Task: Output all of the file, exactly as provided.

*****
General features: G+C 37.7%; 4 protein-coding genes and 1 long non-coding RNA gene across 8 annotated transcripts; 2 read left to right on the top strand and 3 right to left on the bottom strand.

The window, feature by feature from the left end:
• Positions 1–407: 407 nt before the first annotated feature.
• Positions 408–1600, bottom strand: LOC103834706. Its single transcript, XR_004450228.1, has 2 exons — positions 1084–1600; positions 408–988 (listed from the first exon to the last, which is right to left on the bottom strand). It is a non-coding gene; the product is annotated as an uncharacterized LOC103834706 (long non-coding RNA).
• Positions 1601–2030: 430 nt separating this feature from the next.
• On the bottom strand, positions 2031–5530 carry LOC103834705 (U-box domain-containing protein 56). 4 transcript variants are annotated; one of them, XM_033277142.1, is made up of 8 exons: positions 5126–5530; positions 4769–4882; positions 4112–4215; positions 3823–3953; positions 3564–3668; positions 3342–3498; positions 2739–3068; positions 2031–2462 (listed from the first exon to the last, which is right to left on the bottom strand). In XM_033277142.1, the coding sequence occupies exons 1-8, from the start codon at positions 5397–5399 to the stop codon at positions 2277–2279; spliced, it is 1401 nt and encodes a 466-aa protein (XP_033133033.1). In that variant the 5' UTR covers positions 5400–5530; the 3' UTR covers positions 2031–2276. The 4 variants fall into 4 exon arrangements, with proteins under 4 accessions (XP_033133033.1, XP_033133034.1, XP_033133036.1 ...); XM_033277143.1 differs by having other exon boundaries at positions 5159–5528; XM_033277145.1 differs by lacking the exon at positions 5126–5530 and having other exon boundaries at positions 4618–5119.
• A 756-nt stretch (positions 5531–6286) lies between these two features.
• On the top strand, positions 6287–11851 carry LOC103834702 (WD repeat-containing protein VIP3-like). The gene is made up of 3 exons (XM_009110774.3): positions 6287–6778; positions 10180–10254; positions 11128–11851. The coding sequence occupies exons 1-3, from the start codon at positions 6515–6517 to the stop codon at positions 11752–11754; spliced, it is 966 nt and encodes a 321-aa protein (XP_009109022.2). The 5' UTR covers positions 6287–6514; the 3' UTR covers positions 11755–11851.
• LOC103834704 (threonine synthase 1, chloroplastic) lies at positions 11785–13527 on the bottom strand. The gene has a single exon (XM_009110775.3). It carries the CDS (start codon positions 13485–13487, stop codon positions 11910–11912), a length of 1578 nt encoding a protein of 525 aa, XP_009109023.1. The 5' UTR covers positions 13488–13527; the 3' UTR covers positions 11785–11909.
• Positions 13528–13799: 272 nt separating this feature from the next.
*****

General features: G+C 37.7%; 4 protein-coding genes and 1 long non-coding RNA gene across 8 annotated transcripts; 2 read left to right on the top strand and 3 right to left on the bottom strand.

The window, feature by feature from the left end:
• Positions 1–407: 407 nt before the first annotated feature.
• Positions 408–1600, bottom strand: LOC103834706. Its single transcript, XR_004450228.1, has 2 exons — positions 1084–1600; positions 408–988 (listed from the first exon to the last, which is right to left on the bottom strand). It is a non-coding gene; the product is annotated as an uncharacterized LOC103834706 (long non-coding RNA).
• Positions 1601–2030: 430 nt separating this feature from the next.
• On the bottom strand, positions 2031–5530 carry LOC103834705 (U-box domain-containing protein 56). 4 transcript variants are annotated; one of them, XM_033277142.1, is made up of 8 exons: positions 5126–5530; positions 4769–4882; positions 4112–4215; positions 3823–3953; positions 3564–3668; positions 3342–3498; positions 2739–3068; positions 2031–2462 (listed from the first exon to the last, which is right to left on the bottom strand). In XM_033277142.1, the coding sequence occupies exons 1-8, from the start codon at positions 5397–5399 to the stop codon at positions 2277–2279; spliced, it is 1401 nt and encodes a 466-aa protein (XP_033133033.1). In that variant the 5' UTR covers positions 5400–5530; the 3' UTR covers positions 2031–2276. The 4 variants fall into 4 exon arrangements, with proteins under 4 accessions (XP_033133033.1, XP_033133034.1, XP_033133036.1 ...); XM_033277143.1 differs by having other exon boundaries at positions 5159–5528; XM_033277145.1 differs by lacking the exon at positions 5126–5530 and having other exon boundaries at positions 4618–5119.
• A 756-nt stretch (positions 5531–6286) lies between these two features.
• On the top strand, positions 6287–11851 carry LOC103834702 (WD repeat-containing protein VIP3-like). The gene is made up of 3 exons (XM_009110774.3): positions 6287–6778; positions 10180–10254; positions 11128–11851. The coding sequence occupies exons 1-3, from the start codon at positions 6515–6517 to the stop codon at positions 11752–11754; spliced, it is 966 nt and encodes a 321-aa protein (XP_009109022.2). The 5' UTR covers positions 6287–6514; the 3' UTR covers positions 11755–11851.
• LOC103834704 (threonine synthase 1, chloroplastic) lies at positions 11785–13527 on the bottom strand. The gene has a single exon (XM_009110775.3). It carries the CDS (start codon positions 13485–13487, stop codon positions 11910–11912), a length of 1578 nt encoding a protein of 525 aa, XP_009109023.1. The 5' UTR covers positions 13488–13527; the 3' UTR covers positions 11785–11909.
• Positions 13528–13799: 272 nt separating this feature from the next.